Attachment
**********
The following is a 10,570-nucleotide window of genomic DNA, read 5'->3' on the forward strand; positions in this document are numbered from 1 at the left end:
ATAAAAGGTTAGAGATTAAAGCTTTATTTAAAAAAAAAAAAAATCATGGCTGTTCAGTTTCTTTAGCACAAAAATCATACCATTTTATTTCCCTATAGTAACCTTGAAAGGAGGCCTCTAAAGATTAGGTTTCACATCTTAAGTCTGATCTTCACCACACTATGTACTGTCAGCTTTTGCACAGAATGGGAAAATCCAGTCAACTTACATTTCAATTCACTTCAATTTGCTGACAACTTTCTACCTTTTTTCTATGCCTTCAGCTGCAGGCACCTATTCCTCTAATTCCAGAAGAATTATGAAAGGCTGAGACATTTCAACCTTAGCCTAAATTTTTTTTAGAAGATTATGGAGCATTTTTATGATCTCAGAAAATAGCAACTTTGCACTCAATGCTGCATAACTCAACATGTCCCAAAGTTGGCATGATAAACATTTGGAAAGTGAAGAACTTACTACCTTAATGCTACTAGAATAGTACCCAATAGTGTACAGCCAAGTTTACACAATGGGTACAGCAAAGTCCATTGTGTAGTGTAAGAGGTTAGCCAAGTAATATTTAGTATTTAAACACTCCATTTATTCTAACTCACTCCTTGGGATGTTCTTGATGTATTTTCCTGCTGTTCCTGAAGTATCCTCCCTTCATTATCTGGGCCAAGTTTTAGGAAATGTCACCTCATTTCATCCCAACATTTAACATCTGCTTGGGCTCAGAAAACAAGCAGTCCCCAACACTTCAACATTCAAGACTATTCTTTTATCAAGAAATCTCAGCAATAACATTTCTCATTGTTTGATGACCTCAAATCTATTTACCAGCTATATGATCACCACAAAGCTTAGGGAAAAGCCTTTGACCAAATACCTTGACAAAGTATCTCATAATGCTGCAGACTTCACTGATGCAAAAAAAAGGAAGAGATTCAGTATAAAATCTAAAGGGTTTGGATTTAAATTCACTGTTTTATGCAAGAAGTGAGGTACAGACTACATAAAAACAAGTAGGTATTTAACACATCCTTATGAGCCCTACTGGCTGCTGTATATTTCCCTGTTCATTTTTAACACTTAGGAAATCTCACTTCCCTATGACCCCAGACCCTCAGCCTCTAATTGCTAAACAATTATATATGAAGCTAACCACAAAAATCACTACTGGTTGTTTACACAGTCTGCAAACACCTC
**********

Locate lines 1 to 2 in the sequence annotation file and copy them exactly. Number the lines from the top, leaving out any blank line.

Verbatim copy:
The following is a 10,570-nucleotide window of genomic DNA, read 5'->3' on the forward strand; positions in this document are numbered from 1 at the left end:
ATAAAAGGTTAGAGATTAAAGCTTTATTTAAAAAAAAAAAAAATCATGGCTGTTCAGTTTCTTTAGCACAAAAATCATACCATTTTATTTCCCTATAGTAACCTTGAAAGGAGGCCTCTAAAGATTAGGTTTCACATCTTAAGTCTGATCTTCACCACACTATGTACTGTCAGCTTTTGCACAGAATGGGAAAATCCAGTCAACTTACATTTCAATTCACTTCAATTTGCTGACAACTTTCTACCTTTTTTCTATGCCTTCAGCTGCAGGCACCTATTCCTCTAATTCCAGAAGAATTATGAAAGGCTGAGACATTTCAACCTTAGCCTAAATTTTTTTTAGAAGATTATGGAGCATTTTTATGATCTCAGAAAATAGCAACTTTGCACTCAATGCTGCATAACTCAACATGTCCCAAAGTTGGCATGATAAACATTTGGAAAGTGAAGAACTTACTACCTTAATGCTACTAGAATAGTACCCAATAGTGTACAGCCAAGTTTACACAATGGGTACAGCAAAGTCCATTGTGTAGTGTAAGAGGTTAGCCAAGTAATATTTAGTATTTAAACACTCCATTTATTCTAACTCACTCCTTGGGATGTTCTTGATGTATTTTCCTGCTGTTCCTGAAGTATCCTCCCTTCATTATCTGGGCCAAGTTTTAGGAAATGTCACCTCATTTCATCCCAACATTTAACATCTGCTTGGGCTCAGAAAACAAGCAGTCCCCAACACTTCAACATTCAAGACTATTCTTTTATCAAGAAATCTCAGCAATAACATTTCTCATTGTTTGATGACCTCAAATCTATTTACCAGCTATATGATCACCACAAAGCTTAGGGAAAAGCCTTTGACCAAATACCTTGACAAAGTATCTCATAATGCTGCAGACTTCACTGATGCAAAAAAAAGGAAGAGATTCAGTATAAAATCTAAAGGGTTTGGATTTAAATTCACTGTTTTATGCAAGAAGTGAGGTACAGACTACATAAAAACAAGTAGGTATTTAACACATCCTTATGAGCCCTACTGGCTGCTGTATATTTCCCTGTTCATTTTTAACACTTAGGAAATCTCACTTCCCTATGACCCCAGACCCTCAGCCTCTAATTGCTAAACAATTATATATGAAGCTAACCACAAAAATCACTACTGGTTGTTTACACAGTCTGCAAACACCTC